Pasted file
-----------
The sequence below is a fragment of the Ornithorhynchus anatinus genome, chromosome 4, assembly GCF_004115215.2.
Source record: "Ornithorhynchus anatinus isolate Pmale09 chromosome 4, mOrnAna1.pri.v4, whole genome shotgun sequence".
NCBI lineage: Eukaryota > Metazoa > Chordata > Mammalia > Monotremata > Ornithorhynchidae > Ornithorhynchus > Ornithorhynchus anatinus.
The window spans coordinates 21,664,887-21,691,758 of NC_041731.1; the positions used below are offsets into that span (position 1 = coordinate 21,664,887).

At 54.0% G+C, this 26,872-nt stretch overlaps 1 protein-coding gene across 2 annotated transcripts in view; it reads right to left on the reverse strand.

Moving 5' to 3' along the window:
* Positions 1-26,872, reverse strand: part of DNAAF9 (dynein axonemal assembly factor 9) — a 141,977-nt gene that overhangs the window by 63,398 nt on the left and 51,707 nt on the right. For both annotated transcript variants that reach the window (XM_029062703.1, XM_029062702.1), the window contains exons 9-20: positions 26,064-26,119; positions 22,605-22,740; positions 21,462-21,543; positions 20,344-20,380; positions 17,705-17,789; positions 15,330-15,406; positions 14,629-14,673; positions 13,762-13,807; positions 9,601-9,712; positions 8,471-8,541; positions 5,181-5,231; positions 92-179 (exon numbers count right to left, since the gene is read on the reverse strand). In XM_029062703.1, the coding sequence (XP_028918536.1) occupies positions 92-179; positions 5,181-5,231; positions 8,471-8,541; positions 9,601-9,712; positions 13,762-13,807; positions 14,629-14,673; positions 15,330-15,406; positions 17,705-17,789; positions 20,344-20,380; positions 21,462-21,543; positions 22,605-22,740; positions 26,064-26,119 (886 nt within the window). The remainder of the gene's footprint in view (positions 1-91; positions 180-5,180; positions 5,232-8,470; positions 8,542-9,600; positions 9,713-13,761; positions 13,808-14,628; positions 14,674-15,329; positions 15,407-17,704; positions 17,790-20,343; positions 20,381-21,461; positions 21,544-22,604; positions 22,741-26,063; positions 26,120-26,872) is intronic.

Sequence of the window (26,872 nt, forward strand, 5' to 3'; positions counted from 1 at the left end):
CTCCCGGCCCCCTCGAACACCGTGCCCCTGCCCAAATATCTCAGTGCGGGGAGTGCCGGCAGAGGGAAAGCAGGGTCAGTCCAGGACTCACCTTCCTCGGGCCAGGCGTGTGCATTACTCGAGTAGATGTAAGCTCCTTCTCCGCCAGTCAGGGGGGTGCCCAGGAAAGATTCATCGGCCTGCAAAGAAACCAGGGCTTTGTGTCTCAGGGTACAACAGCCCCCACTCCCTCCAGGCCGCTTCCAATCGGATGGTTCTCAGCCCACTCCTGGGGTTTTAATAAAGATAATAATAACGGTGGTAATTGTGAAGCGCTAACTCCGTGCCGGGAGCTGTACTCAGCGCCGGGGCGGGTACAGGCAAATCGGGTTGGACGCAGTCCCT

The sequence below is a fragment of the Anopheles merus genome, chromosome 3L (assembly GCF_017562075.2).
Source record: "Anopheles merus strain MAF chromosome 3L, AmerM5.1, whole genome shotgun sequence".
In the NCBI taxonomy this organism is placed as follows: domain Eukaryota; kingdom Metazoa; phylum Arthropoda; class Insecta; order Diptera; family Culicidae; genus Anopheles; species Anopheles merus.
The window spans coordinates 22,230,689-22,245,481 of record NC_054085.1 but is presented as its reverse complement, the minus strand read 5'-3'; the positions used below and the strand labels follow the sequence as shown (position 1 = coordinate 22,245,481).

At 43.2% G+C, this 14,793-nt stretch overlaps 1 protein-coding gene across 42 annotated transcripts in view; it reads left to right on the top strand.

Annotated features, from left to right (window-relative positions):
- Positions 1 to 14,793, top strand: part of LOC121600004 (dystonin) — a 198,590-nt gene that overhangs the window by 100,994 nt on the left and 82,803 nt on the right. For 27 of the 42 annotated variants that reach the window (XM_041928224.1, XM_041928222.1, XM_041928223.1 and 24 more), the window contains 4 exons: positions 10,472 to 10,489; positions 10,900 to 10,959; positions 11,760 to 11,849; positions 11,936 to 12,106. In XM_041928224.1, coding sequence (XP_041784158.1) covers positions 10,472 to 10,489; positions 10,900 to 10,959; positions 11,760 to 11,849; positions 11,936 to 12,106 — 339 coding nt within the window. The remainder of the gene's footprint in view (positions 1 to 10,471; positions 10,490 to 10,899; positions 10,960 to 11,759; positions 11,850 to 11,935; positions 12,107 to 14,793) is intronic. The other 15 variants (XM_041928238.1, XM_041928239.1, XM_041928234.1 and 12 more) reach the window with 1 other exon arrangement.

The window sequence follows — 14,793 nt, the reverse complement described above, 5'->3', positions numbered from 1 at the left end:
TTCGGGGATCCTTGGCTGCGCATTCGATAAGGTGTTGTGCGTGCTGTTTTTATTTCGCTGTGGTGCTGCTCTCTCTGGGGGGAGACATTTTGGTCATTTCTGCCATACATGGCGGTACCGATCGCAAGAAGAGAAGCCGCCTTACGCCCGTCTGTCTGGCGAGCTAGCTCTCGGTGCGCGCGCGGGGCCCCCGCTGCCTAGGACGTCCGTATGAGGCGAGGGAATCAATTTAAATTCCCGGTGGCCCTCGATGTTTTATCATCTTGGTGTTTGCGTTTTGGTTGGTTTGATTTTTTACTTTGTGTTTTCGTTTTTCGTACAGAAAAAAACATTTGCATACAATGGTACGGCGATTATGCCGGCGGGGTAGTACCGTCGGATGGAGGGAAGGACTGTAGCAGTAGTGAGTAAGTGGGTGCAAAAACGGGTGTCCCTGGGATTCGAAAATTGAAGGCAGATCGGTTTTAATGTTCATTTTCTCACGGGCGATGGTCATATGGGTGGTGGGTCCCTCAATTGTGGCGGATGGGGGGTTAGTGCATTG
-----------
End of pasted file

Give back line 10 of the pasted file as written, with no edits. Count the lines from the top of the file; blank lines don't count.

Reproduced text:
The sequence below is a fragment of the Anopheles merus genome, chromosome 3L (assembly GCF_017562075.2).